The word from rural America's bankers is that tariffs are starting to hurt.

September's Rural Mainstreet Index found that nearly 82 percent of the community bank CEOs surveyed reported tariffs are having negative impacts on their local economies.

"Just as last month, tariffs and trade tensions weakened the economic outlook of bank CEOs," said Ernie Goss, economics professor at Creighton University's Heider College of Business in Omaha, Nebraska, which produces the index.

But at the same time, just 42 percent support cutting or eliminating the tariffs. More than 45 percent favor continuing the current tariffs and trade policy, while 12 percent want to see the tariffs hiked.

September's overall index came in at 51.5, marking the eighth consecutive month above the growth-neutral mark of 50.0. The figure is down from August but a whole lot better than a year ago, when the index sank to 39.6, its lowest level of 2017.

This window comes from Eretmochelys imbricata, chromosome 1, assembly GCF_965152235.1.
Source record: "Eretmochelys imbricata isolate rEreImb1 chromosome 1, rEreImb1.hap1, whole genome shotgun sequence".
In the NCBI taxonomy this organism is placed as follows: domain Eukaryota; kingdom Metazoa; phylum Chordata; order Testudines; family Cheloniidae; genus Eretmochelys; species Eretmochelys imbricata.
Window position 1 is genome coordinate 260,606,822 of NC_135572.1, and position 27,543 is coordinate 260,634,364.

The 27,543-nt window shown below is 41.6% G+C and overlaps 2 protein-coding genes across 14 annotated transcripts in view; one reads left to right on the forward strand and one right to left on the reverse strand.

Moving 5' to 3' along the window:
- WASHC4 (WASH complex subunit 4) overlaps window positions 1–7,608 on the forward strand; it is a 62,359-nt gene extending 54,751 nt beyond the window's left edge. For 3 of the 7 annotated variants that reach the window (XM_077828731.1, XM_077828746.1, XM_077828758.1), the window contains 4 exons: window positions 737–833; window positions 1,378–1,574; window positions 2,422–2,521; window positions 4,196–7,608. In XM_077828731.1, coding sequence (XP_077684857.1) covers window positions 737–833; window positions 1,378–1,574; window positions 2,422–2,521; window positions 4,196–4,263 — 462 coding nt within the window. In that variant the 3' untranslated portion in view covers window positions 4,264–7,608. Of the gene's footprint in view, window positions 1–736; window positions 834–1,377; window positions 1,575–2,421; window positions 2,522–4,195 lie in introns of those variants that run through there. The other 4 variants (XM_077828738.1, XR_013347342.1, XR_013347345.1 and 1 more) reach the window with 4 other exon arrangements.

Among September's brighter spots, the hiring index came in at 65.3, down slightly from August but still strong.

"The Rural Mainstreet economy is now experiencing positive job growth," the report said. "Over the past 12 months, the Rural Mainstreet economy added jobs at a 2.3 percent pace compared to a lower 1.7 percent for urban areas of the same 10 states."

The home-sales index also dipped from August but remained solid at 54.7.

Still, some of the figures continue to be disheartening. September's farmland and ranchland-price index remained below growth-neutral for the 58th month in a row, slumping to 37.5. The farm equipment-sales index fell to 35.9, which makes 61 straight months below growth-neutral. And retail sales fell below growth-neutral at 48.4.

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